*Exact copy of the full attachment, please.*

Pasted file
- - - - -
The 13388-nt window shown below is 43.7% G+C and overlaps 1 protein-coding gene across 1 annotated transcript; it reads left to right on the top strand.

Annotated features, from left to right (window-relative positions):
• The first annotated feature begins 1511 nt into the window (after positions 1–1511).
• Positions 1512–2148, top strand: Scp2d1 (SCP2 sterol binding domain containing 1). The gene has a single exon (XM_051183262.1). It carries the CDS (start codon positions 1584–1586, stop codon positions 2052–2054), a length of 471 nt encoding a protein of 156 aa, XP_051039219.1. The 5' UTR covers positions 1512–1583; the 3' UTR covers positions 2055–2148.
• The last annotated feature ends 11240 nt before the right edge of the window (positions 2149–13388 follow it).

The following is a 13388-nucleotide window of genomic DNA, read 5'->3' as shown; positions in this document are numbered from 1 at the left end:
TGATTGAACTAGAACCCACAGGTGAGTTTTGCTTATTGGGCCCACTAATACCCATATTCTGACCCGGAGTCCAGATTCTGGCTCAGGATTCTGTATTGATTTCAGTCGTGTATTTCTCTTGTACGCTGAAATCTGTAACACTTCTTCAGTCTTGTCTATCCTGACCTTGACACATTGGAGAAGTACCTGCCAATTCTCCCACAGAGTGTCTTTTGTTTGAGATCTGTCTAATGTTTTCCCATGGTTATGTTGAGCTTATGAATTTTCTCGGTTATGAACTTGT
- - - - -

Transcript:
The 13388-nt window shown below is 43.7% G+C and overlaps 1 protein-coding gene across 1 annotated transcript; it reads left to right on the top strand.

Annotated features, from left to right (window-relative positions):
• The first annotated feature begins 1511 nt into the window (after positions 1–1511).
• Positions 1512–2148, top strand: Scp2d1 (SCP2 sterol binding domain containing 1). The gene has a single exon (XM_051183262.1). It carries the CDS (start codon positions 1584–1586, stop codon positions 2052–2054), a length of 471 nt encoding a protein of 156 aa, XP_051039219.1. The 5' UTR covers positions 1512–1583; the 3' UTR covers positions 2055–2148.
• The last annotated feature ends 11240 nt before the right edge of the window (positions 2149–13388 follow it).

The following is a 13388-nucleotide window of genomic DNA, read 5'->3' as shown; positions in this document are numbered from 1 at the left end:
TGATTGAACTAGAACCCACAGGTGAGTTTTGCTTATTGGGCCCACTAATACCCATATTCTGACCCGGAGTCCAGATTCTGGCTCAGGATTCTGTATTGATTTCAGTCGTGTATTTCTCTTGTACGCTGAAATCTGTAACACTTCTTCAGTCTTGTCTATCCTGACCTTGACACATTGGAGAAGTACCTGCCAATTCTCCCACAGAGTGTCTTTTGTTTGAGATCTGTCTAATGTTTTCCCATGGTTATGTTGAGCTTATGAATTTTCTCGGTTATGAACTTGT